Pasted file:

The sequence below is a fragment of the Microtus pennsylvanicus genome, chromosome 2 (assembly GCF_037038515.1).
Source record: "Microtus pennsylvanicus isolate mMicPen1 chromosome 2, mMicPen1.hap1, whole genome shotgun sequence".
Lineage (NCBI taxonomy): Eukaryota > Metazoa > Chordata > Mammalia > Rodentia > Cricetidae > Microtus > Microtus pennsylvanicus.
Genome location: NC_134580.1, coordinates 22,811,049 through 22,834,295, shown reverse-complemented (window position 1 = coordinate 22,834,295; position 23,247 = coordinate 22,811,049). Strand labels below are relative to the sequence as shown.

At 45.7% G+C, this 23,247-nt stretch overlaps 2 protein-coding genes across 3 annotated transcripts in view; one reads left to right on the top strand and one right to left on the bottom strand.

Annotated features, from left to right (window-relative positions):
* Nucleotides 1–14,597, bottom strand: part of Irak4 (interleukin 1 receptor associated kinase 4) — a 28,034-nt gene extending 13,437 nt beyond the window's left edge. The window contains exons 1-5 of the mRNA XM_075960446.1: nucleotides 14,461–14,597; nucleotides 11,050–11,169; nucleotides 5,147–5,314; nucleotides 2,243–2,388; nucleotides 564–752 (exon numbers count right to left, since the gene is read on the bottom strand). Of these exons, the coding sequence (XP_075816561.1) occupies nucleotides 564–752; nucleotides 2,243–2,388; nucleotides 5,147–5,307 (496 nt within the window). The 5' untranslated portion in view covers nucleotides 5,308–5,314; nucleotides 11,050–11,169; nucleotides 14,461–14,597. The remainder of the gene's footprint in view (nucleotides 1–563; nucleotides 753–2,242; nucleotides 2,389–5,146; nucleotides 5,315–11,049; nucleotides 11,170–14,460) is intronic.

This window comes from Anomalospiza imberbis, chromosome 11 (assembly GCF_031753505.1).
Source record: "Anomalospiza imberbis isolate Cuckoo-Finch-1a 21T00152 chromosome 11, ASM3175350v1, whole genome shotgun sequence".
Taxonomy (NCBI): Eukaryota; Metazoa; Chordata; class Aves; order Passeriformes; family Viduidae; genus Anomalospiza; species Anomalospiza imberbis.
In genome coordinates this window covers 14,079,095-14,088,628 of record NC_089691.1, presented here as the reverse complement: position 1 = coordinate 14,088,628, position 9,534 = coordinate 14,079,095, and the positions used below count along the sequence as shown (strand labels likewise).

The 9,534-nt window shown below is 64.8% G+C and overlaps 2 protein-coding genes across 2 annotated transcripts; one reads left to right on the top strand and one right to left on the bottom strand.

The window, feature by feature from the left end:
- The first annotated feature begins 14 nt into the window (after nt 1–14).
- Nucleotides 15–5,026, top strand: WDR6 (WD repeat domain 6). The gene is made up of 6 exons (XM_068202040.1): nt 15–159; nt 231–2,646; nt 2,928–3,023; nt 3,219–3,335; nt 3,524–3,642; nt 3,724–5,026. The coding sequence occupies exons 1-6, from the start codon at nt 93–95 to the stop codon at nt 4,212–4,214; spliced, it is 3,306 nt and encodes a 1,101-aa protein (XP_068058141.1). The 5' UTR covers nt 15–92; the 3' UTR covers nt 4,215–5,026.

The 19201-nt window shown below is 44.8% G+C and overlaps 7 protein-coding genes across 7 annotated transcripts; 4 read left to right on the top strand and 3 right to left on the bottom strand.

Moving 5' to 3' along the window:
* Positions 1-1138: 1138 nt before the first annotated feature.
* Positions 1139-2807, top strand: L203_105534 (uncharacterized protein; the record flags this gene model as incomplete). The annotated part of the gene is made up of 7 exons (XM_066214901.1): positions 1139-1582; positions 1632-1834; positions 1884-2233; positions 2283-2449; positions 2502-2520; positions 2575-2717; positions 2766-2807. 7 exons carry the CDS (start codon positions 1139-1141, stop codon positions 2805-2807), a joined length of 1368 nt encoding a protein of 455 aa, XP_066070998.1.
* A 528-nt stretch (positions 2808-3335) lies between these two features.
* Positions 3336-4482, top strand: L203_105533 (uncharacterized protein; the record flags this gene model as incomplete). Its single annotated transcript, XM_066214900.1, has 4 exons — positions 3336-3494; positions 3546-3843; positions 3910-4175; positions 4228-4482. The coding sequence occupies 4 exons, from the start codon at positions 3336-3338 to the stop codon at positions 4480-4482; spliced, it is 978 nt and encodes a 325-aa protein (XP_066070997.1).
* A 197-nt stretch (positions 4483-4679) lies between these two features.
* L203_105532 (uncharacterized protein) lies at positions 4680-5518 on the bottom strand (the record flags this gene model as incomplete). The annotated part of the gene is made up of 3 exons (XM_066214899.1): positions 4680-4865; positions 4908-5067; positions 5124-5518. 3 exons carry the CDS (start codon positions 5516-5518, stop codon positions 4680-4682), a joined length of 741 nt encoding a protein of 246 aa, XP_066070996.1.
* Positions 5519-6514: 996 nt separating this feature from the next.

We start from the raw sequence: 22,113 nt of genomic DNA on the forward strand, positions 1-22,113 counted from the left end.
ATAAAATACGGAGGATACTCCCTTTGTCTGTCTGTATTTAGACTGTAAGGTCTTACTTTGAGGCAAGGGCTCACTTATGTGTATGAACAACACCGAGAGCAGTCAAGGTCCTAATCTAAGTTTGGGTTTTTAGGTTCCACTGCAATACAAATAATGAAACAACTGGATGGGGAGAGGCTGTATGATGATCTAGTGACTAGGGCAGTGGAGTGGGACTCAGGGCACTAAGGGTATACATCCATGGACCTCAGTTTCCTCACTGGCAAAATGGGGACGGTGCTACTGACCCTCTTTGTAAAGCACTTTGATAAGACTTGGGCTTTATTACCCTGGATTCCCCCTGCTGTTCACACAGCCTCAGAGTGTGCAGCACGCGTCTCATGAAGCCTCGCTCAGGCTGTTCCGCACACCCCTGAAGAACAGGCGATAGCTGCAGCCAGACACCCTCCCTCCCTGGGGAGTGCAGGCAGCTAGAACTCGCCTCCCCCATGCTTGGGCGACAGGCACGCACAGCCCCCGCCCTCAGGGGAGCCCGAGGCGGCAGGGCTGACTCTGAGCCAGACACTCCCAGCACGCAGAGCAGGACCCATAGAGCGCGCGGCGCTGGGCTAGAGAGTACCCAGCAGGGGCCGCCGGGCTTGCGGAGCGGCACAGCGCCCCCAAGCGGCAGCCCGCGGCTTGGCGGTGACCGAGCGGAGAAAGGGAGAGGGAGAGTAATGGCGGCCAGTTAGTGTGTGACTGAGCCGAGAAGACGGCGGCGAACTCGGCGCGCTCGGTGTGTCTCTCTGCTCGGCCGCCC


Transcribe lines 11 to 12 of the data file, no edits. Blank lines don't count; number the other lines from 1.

In genome coordinates this window covers 14,079,095-14,088,628 of record NC_089691.1, presented here as the reverse complement: position 1 = coordinate 14,088,628, position 9,534 = coordinate 14,079,095, and the positions used below count along the sequence as shown (strand labels likewise).

The 9,534-nt window shown below is 64.8% G+C and overlaps 2 protein-coding genes across 2 annotated transcripts; one reads left to right on the top strand and one right to left on the bottom strand.